Human Pancreatic Acinar Cells: Proteomic Characterization, Physiologic Responses, and Organellar Disorders in ex Vivo Pancreatitis

Aurelia Lugea, Richard T. Waldron, Olga A. Mareninova, Natalia Shalbueva, Nan Deng, Hsin Yuan Su, Diane D. Thomas, Elaina K. Jones, Scott W. Messenger, Jiayue Yang, Cheng Hu, Ilya Gukovsky, Zhenqiu Liu, Guy E. Groblewski, Anna S. Gukovskaya, Fred S. Gorelick, Stephen J. Pandol

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Abstract

Knowledge of the molecular mechanisms of acute pancreatitis is largely based on studies using rodents. To assess similar mechanisms in humans, we performed ex vivo pancreatitis studies in human acini isolated from cadaveric pancreata from organ donors. Because data on these human acinar preparations are sparse, we assessed their functional integrity and cellular and organellar morphology using light, fluorescence, and electron microscopy; and their proteome by liquid chromatography–tandem mass spectrometry. Acinar cell responses to the muscarinic agonist carbachol (CCh) and the bile acid taurolithocholic acid 3-sulfate were also analyzed. Proteomic analysis of acini from donors of diverse ethnicity showed similar profiles of digestive enzymes and proteins involved in translation, secretion, and endolysosomal function. Human acini preferentially expressed the muscarinic acetylcholine receptor M3 and maintained physiological responses to CCh for at least 20 hours. As in rodent acini, human acini exposed to toxic concentrations of CCh and taurolithocholic acid 3-sulfate responded with trypsinogen activation, decreased cell viability, organelle damage manifest by mitochondrial depolarization, disordered autophagy, and pathological endoplasmic reticulum stress. Human acini also secreted inflammatory mediators elevated in acute pancreatitis patients, including IL-6, tumor necrosis factor-α, IL-1β, chemokine (C-C motif) ligands 2 and 3, macrophage inhibitory factor, and chemokines mediating neutrophil and monocyte infiltration. In conclusion, human cadaveric pancreatic acini maintain physiological functions and have similar pathological responses and organellar disorders with pancreatitis-causing treatments as observed in rodent acini.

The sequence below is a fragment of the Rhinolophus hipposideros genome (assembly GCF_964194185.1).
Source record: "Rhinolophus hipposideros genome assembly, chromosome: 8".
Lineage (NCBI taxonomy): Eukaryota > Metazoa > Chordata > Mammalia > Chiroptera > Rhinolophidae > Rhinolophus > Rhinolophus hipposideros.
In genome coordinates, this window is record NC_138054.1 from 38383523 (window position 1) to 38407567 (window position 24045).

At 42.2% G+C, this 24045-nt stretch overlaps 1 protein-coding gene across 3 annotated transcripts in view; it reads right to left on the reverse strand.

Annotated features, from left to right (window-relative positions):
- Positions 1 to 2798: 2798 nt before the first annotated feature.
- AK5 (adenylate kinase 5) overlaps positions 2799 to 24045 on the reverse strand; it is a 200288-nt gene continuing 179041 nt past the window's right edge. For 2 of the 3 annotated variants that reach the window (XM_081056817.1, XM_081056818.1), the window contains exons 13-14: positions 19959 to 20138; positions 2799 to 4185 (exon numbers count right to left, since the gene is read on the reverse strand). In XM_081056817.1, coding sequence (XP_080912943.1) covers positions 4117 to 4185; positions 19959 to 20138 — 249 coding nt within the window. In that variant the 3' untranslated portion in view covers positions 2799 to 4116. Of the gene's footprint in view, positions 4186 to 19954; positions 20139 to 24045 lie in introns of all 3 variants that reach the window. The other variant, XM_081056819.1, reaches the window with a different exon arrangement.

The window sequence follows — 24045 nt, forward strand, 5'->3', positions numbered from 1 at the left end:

Original languageEnglish (US)
Pages (from-to)2726-2743
Number of pages18
JournalAmerican Journal of Pathology
Volume187
Issue number12
DOIs
StatePublished - Dec 1 2017

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Acinar Cells
Pancreatitis
Proteomics
Carbachol
Rodentia
Muscarinic M3 Receptors
Tissue Donors
Trypsinogen
Chemokine CCL3
Muscarinic Agonists
Endoplasmic Reticulum Stress
Neutrophil Infiltration
Chemokine CCL2
Poisons
Autophagy
Muscarinic Receptors